Disruptive Innovations


 

 

English: Disruptive Technology Graph

English: Disruptive Technology Graph (Photo credit: Wikipedia)

 

The speaker is
an IT professional with more than 11 years software development
experience. From cultivating a healthy skepticism of management
practices in the workplace, he has now come full circle with an MBA
from the Cyprus International Institute of Management. The speech is
about Disruptive Innovations and is culled from varied sources such
as the now definitive source of knowledge, the online Wikipedia,
articles by Clayton Christensen and Scott Anthony and a NYTIMES
article on ZipCar.

 

Disruptive
Innovations

 

How many of
you own or use a digital camera? Quite a few! And yet not less than a
decade ago, we were using mostly film cameras.

 

Fellow
Toastmasters and guests, what I just described is a wonderful example
of a disruptive innovation. What is a disruptive innovation? A
disruptive innovation is firstly a technological innovation; it
improves a product or service in ways that the
market
does not expect. It ignores the current definition of quality in a
product or service and creates a brand new definition.

 

There
are 2 types of disruptive innovations : Either
lower
priced
or designed
for non-consumers
.
The term was first coined by Clayton Christensen in his book,
The
Innovator’s Dilemma as disruptive technology and later modified to
disruptive innovation.

 

To
quote Christensen
“Disruptions
often don’t involve big technological breakthroughs. Rather,
they involve mastering the intricate art of the simple solution. “

 

 

 

In
low -end disruption, the innovator targets the lower -end of the
market I.e. The customer who is least profitable. The innovator
offers a product that is good enough to meet this segment’s needs;
and is able to keep its costs down and enjoy higher margins than the
incumbents. As time goes by, the innovator improves his service and
product and moves up in the value chain , now targeting the more
demanding customers. He is able to do this and at the same time
maintain a higher profit margin than the existing players. Finally,
the innovator closes out his sale to the most demanding segment and
thus drives the existing incumbents out of the market. This is how a
low-end disruption strategy works.

 

“New market
disruption” occurs when a product or service creates a new
market ; Either this market was not identified or was not considered
worth targeting.

 

To
quote Christensen again, Disruption is not just about technology.
Successful disruptors have the ability to make money at low price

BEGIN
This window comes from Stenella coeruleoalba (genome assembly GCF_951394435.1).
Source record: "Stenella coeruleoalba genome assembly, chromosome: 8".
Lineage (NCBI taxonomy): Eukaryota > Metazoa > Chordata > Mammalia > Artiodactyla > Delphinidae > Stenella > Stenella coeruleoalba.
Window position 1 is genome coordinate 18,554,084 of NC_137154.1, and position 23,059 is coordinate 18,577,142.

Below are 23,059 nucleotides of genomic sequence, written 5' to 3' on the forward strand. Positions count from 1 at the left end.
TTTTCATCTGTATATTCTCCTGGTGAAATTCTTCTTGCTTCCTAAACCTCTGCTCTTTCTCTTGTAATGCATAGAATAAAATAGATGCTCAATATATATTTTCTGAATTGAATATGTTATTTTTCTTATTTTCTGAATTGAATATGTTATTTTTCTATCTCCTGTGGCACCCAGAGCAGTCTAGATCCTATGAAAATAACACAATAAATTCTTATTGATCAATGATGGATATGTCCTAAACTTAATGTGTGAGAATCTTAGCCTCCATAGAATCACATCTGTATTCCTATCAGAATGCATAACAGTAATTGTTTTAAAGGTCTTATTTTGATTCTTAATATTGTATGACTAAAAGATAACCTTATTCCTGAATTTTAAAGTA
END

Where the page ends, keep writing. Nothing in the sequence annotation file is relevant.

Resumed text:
points. Or they have low overheads that allow them to start small and
adapt. Or they play in a very different value chain, with new
partners, suppliers, and channels to market. It is these business
model differences, and not technological prowess, that so often throw
incumbents off balance.
Disruption
is about trade-offs

that the customer can live with.

 

Disruptive
Innovation
Displaced/Marginalized
Technology
Type Notes
Digital

photography

Film photography Low-end
disruption
Early digital
cameras suffered from low picture quality, low resolution and
long shutter lag. But as the technology improved, quality and
resolution were no longer major issues and shutter lag has
reduced. In addition, memory cards and portable hard drives helped
drive the growth in adoption.

 

Google Docs/Zoho Microsoft Office Low-end
disruption
MS Office is now
being revamped into a web ‘avatar’. Or at least, that’s what they
keep promising. I , for one, don’t really know since I now make do
with Open Office. However, Google and Zoho have targeted the cost
conscious customer such as schools, universities, colleges, home
and SMEs with their redefinition of a good enough Office Suite.
I.e it is good enough for low end use.
Easy Jet British Airways New market
disruption
Easy Jet with
their low cost, no-frills approach was able to cater to
cost-conscious European customers. And flying out of smaller
airports was a key part of their strategy. They targeted a segment
that would previously travel by car, bus,sea or rail. BA attempted
to compete with a low-cost airline of their own but were unable to
build a cost-conscious culture and ultimately sold the business.

 

ZipCar Vs
Hertz,Avis and Enterprise [New Market Disruption]

 

Another more contemporary
example of a New Market Disruption is ZipCar. Some salient features
of their offering are as follows:

 

  • membership-based car-sharing company
  • Billing hourly or
    daily.

 

This is a change
from the existing incumbents who charged for a minimum of a day,
irrespective of the hours actually used by the customer.

 

  • view available cars and reserve them
    either by internet or phone for the no. of hours you wish to use the